The British tabloid accuses the legislator of a move based on basic instinct

LONDON – An anonymous report by one of the UK’s tabloid newspapers has ignited a debate on both tabloid journalistic ethics and sexism in Parliament, leading some to question whether the institution is capable of losing its bad reputation and becoming a workplace. inclusive.

Over the weekend, the tabloid, The Mail on Sunday, reported an anonymous claim by a conservative lawmaker that Angela Rayner, deputy leader of the opposition Labor Party, had tried to distract Prime Minister Boris Johnson in Parliament by crossing and stretching her legs. , comparing her to Sharon Stone’s character in the movie “Basic Instinct”.

Ms. Rayner said the article left her “crestfallen”. It was dismissed by Mr Johnson as “sexist, misogynist, tripe” and caused more than 5,500 complaints, according to the independent regulator of most British newspapers and magazines. House of Commons Speaker Lindsay Hoyle summoned the newspaper’s editor, David Dillon, and his political editor, Glen Owen, to a meeting on Wednesday.

“The story is that there is misogyny alive and well and it haunts the corridors of the House of Commons,” said Harriet Harman, the longest-serving female congresswoman and longtime advocate of women’s rights. It was her, she told LBC Radio, symptomatic of the “backlash you always have when women make progress”, adding that “there are some men who feel they need to put them back”.

There are 454 women and 963 men in the House of Commons and the House of Lords. Before the last general elections of 2019, a number of women politicians said that harassment and abuse drove some away from politics; many human rights groups fear that the culture in parliament has dissuaded others from coming forward to stand for election.

Repeated phone calls and emails to The Mail on Sunday went unanswered.

Jemima Olchawski, chief officer of the Fawcett Society, a major British charity that advocates for gender equality and women’s rights, said: “This behavior cannot be tolerated, as a nation we cannot and must not accept it.” She noted that her organization has long campaigned for “systemic changes to fix Parliament’s culture and make it a more inclusive and diverse workplace.”

Aside from the sexist tone and content, the article also contrasted Ms. Rayner’s early life with Mr. Johnson’s elite education and her honored public speaking skills at the Oxford Union, the famous university debate society. Born into the working class, she was a young single mother who has become one of the most important jobs in British politics.

Ms. Rayner also gained praise for her style of debate by attending several sessions of the Prime Minister’s questions, the weekly verbal duel between party leaders in Parliament.

In a televised interview on Tuesday, Ms. Rayner described how, when contacted by The Mail on Sunday, she told the paper that the claim was not true, asked them not to publish it, and was “impressed” by the statement. impact it could have on your teenage children.

The article was steeped in class bias, she told ITV, focusing on “where I came from and how I grew up” and suggesting that, due to her standard school education, she was “stupid.”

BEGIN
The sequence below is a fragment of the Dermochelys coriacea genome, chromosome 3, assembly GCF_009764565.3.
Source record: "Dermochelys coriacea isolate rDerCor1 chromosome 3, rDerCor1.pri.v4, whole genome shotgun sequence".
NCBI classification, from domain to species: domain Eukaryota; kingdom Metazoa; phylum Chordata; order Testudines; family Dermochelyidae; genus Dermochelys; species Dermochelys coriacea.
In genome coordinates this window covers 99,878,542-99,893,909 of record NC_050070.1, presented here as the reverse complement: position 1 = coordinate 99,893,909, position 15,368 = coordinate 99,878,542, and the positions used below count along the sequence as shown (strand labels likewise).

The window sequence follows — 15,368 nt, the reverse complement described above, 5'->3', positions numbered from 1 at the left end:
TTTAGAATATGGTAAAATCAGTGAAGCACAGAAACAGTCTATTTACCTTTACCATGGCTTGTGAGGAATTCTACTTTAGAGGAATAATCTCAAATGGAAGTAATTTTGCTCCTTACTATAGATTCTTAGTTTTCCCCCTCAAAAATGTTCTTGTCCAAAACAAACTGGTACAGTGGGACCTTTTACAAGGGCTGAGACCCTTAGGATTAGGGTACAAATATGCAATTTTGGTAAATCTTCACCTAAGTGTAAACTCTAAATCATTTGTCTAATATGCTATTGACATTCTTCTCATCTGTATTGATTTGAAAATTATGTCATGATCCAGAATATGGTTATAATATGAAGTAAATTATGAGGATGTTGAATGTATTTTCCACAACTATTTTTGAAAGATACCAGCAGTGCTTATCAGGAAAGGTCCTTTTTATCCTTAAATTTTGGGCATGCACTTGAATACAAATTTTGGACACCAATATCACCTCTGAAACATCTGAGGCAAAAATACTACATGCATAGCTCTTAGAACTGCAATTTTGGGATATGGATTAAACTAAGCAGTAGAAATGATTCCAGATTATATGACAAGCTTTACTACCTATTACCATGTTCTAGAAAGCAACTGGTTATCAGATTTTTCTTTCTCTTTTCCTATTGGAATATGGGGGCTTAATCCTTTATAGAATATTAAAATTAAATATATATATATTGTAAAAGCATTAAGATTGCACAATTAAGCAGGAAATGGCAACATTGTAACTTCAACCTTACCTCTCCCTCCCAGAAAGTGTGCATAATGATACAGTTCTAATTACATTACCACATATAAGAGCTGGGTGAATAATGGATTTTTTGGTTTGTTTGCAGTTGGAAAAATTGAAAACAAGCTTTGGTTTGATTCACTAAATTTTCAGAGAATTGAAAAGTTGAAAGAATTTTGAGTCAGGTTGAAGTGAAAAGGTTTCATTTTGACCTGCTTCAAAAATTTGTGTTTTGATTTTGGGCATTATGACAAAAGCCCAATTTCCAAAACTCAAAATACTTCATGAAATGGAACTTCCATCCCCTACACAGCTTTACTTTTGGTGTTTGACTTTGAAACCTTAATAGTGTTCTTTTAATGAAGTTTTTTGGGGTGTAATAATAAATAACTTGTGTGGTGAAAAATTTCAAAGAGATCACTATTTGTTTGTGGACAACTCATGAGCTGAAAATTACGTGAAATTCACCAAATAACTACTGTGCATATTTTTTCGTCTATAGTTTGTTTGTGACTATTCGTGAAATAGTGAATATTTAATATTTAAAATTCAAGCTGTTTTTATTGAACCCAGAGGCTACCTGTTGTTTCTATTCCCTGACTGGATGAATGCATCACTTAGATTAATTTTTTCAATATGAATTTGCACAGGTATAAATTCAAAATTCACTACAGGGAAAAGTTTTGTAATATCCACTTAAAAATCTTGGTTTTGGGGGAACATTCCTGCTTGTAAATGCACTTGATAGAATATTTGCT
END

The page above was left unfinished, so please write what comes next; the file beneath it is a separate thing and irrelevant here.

“They talk about my past because I had a child when I was little as if to say I’m promiscuous – that was the insinuation, which I found rather offensive,” added Ms. Rayner.

Following the publication of the article, several lawmakers expressed support for Ms Rayner and expressed fears of reputational damage to a Parliament that has faced several scandals in recent years. The same day The Mail on Sunday wrote about Mrs. Rayner, the Sunday Times in London reported that three cabinet ministers and two senior Labor politicians were among 56 lawmakers facing allegations of bullying, harassment and sexual misconduct.

Jane Merrick, political editor at the I newspaper – who was among those named Person of the Year by Time magazine in 2017 for speaking out publicly about sexual abuse and harassment in Parliament – she criticized the article, noting that Ms Rayner has often surpassed Mr. Johnson in the debate. “To reduce this to what she wears and how she behaves, I think is ridiculous, but also completely immersed in misogyny,” she said.

Ms. Merrick added that workplace culture has improved in Parliament since she started working there more than two decades ago, but that it was depressing that more still needed to be done.

“I think there was a kind of surge of optimism when it happened to me that we were going to suddenly change people’s behavior and, of course, it never happened,” he said.

Mandu Reid, leader of the Women’s Equality Party, a feminist political party, said the story raised wider issues.

“This wouldn’t be a story at all if Westminster and the broader political system in the UK weren’t riddled with misogyny,” he said in a statement. She also stressed “the misogyny of the media, which at the same time dissuades women from involvement and misrepresents and sells out their achievements when they engage.”

Many have long criticized a culture in Parliament in which the number of female MPs still does not reflect the communities they represent.

Speaking Monday, Mr. Johnson said he offered Ms. Rayner his support and promised that if the source of the article was discovered, the “terrors of the earth” would be unleashed on them.

That person, he said, was not giving an authorized briefing.

James Heappey, a young defense minister, told the BBC on Tuesday he was concerned about the reputation damage of a Parliament that was “in a bad position at the moment” and described the incident as “offensive and ridiculous”.

As for his anonymous conservative lawmaker colleague who inspired the report, Mr. Heappey described them as “an idiot fellow.”